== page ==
Africa Matters is a blog that follows the news and offers analysis of African affairs. Our aim is to delve deeper into the issues of African politics and development. We don’t presume to be experts, and we don’t presume to have all the answers—we are just trying to ask the right questions.

Saturday, April 21

Darfur roundup

UN SUPPORT PACKAGE: Sudan has agreed to the deployment of a UN support package for the AU peacekeeping mission, including 3,000 personnel and attack helicopters. Although UN Secretary General Ban Ki-Moon says he's optimistic about the deal, many Western diplomats are treating it with caution. US Deputy Secretary of State John Negroponte called the deal "important", but urged Khartoum to accept a larger force of 17,000 to 20,000 troops. Similarly, Abdelwahid al-Nur, head of a faction of the Sudan Liberation Movement rebel group, urged the international community to view this latest agreement with caution, warning that progress on peace negotiations will not be possible until there is concrete progress on the ground. Eric Reeves provides a gloomy assessment of the deal.

So far Nigeria, Egypt, Bangladesh, Sweden, and Norway have pledged personnel for the mission, which the UN hopes will be fully deployed by September. The Economist warns that fielding enough personnel, especially African troops will be difficult (Nigeria, for example, may have other things to worry about), and may also detract from efforts to round up soldiers for an intervention in Somalia. The magazine also gives China a good deal of credit for getting Khartoum to agree to the deal and warns that the population of Darfur is growing dangerously dependent on international support.

SANCTIONS: Britain's Tony Blair reiterated his intention to impose new sanctions if Khartoum does not follow through on the deal. The US supports Britain on sanctions, saying it will give Khartoum until early May to implement the agreement. But China, Russia, and South Africa are all opposed, as is Egypt.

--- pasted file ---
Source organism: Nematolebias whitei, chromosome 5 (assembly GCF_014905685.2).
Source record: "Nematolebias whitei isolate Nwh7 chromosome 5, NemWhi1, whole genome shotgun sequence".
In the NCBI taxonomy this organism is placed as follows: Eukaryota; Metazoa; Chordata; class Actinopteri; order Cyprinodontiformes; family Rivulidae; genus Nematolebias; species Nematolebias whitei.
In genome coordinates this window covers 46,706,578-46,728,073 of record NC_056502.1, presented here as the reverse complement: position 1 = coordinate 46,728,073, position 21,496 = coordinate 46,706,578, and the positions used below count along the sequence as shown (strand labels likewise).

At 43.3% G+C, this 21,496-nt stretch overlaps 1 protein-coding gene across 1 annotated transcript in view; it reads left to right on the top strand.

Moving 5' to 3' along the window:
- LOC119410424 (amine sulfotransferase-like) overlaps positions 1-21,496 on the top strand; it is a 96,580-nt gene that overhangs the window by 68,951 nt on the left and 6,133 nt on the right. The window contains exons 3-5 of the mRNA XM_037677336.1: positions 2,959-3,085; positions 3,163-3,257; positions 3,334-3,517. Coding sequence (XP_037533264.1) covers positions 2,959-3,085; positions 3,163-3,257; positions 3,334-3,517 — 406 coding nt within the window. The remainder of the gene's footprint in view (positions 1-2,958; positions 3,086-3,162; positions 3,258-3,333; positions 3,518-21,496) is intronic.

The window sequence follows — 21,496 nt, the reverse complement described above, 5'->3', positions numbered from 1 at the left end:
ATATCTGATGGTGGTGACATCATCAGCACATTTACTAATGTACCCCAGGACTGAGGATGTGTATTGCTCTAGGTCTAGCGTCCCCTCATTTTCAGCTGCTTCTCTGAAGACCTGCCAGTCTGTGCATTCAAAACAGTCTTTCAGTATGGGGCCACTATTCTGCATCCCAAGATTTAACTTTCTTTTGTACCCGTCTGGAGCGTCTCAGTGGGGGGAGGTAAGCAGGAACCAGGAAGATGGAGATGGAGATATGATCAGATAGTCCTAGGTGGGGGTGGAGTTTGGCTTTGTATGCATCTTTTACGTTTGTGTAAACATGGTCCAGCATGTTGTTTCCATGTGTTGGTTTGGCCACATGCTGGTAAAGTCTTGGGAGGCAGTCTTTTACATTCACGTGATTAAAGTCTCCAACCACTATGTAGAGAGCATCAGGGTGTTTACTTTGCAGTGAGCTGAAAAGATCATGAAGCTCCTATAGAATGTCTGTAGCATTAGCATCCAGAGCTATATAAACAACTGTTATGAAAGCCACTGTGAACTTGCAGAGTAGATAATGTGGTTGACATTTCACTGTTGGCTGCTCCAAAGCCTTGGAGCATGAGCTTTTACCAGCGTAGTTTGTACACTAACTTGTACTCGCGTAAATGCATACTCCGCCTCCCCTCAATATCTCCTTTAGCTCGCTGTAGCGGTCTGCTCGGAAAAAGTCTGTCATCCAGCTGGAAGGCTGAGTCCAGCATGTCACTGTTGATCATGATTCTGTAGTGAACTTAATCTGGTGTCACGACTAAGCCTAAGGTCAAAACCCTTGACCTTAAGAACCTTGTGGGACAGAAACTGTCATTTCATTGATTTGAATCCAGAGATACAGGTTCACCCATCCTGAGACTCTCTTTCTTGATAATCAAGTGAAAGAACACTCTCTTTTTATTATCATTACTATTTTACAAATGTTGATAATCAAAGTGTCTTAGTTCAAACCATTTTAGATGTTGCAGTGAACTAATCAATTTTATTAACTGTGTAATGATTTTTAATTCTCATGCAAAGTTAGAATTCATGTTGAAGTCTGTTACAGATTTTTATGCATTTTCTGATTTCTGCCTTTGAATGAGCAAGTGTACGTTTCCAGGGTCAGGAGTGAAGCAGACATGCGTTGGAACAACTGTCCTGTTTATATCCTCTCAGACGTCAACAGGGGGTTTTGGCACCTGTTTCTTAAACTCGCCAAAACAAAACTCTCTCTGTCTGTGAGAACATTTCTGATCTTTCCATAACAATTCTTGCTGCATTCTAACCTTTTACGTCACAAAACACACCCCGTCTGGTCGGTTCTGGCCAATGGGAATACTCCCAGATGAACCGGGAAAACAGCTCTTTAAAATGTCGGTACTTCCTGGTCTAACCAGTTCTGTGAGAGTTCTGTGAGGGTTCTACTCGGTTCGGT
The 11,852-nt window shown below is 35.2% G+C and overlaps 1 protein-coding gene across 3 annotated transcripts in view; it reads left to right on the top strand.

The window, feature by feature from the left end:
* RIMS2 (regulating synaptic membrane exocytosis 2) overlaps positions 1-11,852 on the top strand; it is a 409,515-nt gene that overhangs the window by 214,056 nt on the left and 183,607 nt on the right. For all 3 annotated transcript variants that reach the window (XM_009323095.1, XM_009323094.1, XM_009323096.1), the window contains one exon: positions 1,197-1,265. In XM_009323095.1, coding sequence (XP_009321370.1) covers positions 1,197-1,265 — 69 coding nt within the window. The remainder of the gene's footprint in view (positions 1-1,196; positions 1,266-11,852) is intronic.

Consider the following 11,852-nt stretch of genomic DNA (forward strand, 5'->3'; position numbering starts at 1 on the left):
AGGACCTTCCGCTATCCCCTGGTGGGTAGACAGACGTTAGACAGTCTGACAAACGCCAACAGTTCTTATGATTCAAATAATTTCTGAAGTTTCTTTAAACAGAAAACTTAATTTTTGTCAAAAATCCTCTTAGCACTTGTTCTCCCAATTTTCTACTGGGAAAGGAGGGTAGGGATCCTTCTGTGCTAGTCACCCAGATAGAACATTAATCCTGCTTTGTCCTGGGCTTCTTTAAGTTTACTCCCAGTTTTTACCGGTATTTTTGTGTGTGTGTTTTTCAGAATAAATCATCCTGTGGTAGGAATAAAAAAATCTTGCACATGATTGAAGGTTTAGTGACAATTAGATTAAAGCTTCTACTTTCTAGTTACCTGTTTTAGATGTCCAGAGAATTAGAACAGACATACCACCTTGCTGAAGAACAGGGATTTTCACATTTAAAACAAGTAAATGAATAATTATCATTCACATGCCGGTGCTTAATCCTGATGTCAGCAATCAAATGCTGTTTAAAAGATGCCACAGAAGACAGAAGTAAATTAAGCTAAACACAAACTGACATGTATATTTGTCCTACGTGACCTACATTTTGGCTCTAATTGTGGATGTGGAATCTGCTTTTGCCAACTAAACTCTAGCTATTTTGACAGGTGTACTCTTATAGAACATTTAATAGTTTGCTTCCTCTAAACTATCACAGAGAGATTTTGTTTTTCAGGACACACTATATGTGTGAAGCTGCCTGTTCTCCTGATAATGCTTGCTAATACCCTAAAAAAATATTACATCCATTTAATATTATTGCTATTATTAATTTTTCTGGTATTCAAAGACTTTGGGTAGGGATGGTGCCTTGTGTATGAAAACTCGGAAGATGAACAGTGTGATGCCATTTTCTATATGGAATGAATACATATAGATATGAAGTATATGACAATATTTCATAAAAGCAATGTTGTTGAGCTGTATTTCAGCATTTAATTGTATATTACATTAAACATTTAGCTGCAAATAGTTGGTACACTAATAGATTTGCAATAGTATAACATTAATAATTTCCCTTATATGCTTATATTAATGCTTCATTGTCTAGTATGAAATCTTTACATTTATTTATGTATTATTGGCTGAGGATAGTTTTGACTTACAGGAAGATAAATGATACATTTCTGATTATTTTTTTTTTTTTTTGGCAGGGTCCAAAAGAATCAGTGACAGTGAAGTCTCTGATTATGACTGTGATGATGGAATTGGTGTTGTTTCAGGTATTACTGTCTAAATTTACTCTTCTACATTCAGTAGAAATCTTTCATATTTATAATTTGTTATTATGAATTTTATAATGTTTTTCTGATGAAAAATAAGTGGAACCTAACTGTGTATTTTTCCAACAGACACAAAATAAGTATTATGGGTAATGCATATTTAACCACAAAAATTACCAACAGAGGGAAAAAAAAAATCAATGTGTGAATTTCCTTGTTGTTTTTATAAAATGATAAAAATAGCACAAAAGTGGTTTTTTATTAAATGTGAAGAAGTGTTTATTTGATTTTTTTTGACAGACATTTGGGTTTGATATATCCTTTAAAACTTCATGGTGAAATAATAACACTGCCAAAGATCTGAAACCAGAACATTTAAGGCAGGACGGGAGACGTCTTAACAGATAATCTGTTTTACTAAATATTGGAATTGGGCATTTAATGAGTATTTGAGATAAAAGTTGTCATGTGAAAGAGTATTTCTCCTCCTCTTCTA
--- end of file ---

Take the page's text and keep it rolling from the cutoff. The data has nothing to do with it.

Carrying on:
While the Western powers threaten, others are acting. In one of the tougher blows Khartoum has suffered, British luxury car-maker Rolls Royce announced that it is pulling out of Sudan. And Colorado is banning its public pension funds from investing in companies that do business with the Sudanese government.

UN REPORT: And no sooner was the deal announced, than the New York Times published a story on a leaked UN report accusing Khartoum of, among other things, ferrying arms into Darfur in aircraft designed to look like UN planes. Sudan criticized the leak, and the army denied it. Meanwhile, rebels charged that the government bombed the town of Jemmeiza this week.

REBEL GROUPS: One of the many obstacles to peace in Darfur is the difficulty in getting the disparate rebel groups to cooperate. Several rebel groups - both Arab and African - met in Eastern Chad last week to discuss cooperation. But similar meetings have been announced periodically in recent months, without much to show for it so far.

REGION: Eager to assert its regional influence, Libya, along with Eritrea, has deployed troops along the border with Sudan and Chad, in an effort to head off calls for a UN force. So far, the troops appear to have had little impact. Libya is also planning an international conference on Darfur for the end of this month. Gerard Prunier provides a sketch of the regional political dynamics driving conflicts in Darfur, Chad, and Central African Republic. He emphasizes that the conflicts are related, but distinct, though all three are driven in large part by the regional ambitions of Khartoum.

DIPLOMACY: Ban Ki-Moon met with AU Chairman Alpha Konare. John Negroponte visited Khartoum, delivering a press conference. Malaysia's Prime Minister Abdullah Ahmad Badawi visited Khartoum, speaking out against imposing sanctions on the Sudanese government. Saudi Arabia's Foreign Minister met with Sudan's President Bashir. The EU has appointed Torben Brylle, Denmark's ambassador to Egypt, as its new Special Envoy to Sudan.

COMMENTARY: John Prendergast of the International Crisis Group and the ENOUGH campaign testified on Darfur before the House Foreign Affairs Committee. The New York Times, and the Wall Street Journal both ran editorials urging the international community to stop delaying on pressuring Khartoum.